We discuss the Excel plots as a class. First, the students characterize the data presented in each graph, paying special attention to the range on the y-axis and the variation among individuals on the x-axis (Figure 2). Then we ask a high- and a low-quality individual from each sex to describe their experience. What was their mating strategy? Did it work? Was it hard for them to get a mate? Was there anyone they would not agree to mate with? Students typically have no trouble articulating the appropriate reproductive strategy for an individual of their sex and quality and justifying their answer. Sometimes, individuals or groups develop alternative strategies that can be discussed. For example, we have seen males form a lek, attempt to disguise their quality, and act as “sneakers” to obtain mates. If time permits, we ask students to think about scenarios that might cause them to alter their strategy. For example, what if assessing the quality of a potential mate takes time (and is not as easy or reliable as simply counting dots on a hat)? What if females had to walk a mile to deliver their gametes to the instructor, rather than just across the room?
At this point, we introduce the terms parental investment and operational sex ratio. To formalize the relationship between parental investment, operational sex ratio, and sex roles, we ask students to choose the right words to complete a conceptual flowchart (Figure 3; adapted from Alcock, 2001).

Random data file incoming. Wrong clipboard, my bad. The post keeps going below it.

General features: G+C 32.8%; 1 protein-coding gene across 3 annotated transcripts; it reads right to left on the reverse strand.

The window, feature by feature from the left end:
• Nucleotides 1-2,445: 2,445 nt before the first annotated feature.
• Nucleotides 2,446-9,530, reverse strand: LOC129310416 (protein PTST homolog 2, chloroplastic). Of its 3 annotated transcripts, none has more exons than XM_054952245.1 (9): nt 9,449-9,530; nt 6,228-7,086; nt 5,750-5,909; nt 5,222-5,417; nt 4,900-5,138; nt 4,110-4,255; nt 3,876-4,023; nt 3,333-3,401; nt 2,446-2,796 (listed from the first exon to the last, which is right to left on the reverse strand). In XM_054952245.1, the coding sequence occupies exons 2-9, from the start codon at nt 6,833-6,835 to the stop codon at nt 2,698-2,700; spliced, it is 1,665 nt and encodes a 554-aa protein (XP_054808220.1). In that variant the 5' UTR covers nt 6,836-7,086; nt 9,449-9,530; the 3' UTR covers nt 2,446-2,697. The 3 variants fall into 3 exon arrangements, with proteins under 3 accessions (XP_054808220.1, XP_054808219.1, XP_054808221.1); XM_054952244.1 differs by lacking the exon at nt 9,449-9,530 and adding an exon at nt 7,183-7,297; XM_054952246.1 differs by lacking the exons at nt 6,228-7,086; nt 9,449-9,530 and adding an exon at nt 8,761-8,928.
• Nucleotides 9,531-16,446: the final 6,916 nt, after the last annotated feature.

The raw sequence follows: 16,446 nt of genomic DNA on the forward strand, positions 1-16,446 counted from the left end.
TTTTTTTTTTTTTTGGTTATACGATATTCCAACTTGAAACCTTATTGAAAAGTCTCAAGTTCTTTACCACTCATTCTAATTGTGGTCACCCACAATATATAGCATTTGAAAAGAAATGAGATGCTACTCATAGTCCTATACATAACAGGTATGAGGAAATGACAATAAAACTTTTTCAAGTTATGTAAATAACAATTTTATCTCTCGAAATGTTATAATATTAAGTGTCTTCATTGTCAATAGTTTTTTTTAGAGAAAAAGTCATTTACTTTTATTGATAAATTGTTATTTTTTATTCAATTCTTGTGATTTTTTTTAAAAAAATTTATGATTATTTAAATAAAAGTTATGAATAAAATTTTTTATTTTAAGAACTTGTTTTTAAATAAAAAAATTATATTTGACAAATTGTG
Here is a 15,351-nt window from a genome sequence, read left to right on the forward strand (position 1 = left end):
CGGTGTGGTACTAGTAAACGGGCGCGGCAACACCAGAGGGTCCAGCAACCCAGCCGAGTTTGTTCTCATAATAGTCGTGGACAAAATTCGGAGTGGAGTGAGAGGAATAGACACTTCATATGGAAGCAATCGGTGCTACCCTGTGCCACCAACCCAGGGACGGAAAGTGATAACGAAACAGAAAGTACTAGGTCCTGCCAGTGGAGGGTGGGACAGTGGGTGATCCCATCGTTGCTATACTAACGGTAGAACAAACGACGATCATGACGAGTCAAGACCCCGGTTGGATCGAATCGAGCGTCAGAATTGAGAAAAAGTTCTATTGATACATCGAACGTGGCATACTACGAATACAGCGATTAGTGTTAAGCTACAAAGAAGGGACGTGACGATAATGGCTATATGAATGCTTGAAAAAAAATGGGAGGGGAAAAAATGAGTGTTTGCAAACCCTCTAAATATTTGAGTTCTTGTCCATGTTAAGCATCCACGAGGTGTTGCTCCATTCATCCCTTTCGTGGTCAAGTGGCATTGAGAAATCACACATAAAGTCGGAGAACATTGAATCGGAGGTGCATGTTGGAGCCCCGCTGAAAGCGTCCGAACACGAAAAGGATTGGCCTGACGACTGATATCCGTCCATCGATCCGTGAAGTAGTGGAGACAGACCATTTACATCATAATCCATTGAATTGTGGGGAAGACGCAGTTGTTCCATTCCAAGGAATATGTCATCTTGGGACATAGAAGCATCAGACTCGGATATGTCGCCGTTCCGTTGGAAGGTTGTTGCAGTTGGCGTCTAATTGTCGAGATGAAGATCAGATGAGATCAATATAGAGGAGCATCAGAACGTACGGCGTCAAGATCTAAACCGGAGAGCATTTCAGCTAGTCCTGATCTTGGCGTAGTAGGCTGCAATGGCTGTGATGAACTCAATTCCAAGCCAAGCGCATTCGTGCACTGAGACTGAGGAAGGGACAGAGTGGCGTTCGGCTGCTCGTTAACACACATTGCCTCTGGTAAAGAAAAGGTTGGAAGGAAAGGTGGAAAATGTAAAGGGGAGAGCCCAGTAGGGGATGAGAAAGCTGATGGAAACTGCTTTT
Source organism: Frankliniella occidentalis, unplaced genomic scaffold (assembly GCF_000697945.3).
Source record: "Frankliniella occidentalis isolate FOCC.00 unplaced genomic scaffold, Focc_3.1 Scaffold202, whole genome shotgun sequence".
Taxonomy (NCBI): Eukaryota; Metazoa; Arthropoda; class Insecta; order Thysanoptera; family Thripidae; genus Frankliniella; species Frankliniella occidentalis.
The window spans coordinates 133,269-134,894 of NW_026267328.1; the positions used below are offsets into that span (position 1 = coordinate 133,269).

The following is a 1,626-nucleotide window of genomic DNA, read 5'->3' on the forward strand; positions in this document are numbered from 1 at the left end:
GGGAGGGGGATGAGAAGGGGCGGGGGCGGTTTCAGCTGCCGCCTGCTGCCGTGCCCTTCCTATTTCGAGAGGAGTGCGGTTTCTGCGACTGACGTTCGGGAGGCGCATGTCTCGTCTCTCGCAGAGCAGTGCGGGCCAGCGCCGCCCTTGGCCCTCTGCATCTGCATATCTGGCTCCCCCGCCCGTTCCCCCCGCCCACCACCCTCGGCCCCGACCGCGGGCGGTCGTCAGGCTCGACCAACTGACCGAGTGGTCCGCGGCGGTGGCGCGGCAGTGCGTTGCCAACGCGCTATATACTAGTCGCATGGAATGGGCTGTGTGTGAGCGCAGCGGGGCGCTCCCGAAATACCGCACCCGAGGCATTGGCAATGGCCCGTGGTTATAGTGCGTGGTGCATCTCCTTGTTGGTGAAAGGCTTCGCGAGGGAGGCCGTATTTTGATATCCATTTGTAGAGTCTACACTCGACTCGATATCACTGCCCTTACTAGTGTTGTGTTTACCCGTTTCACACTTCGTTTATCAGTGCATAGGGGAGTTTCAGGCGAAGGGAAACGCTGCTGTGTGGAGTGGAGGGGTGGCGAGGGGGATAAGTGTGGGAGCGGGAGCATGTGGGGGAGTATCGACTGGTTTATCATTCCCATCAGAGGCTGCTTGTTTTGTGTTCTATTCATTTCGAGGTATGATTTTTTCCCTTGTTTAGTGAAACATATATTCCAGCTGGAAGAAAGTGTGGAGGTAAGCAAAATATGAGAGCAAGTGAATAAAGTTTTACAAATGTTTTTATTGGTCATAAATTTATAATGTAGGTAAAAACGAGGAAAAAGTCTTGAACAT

Finally, we present a test of the theory of sex differences: if females usually choose among mates because they invest more per offspring and, thus, have a lower potential reproductive rate, what happens in species in which males make the larger parental investment and/or have the lower potential reproductive rate? We introduce the pipefish Nerophis ophidion. In this species, a female deposits her eggs on the ventral surface of a male, and the male cares for the embryos until independent young emerge several weeks later. Males have a lower potential reproductive rate in this species because one female can impregnate two males during the time of one male pregnancy (Vincent et al., 1992). As predicted, males are choosier than females (Rosenqvist, 1990; Berglund & Rosenqvist, 1993). When given a choice between females, males show a strong preference for larger females, which are more fecund (Rosenqvist, 1990). Females, by contrast, do not demonstrate a preference for large males (Berglund & Rosenqvist, 1993) and compete among each other for mates (Rosenqvist, 1990).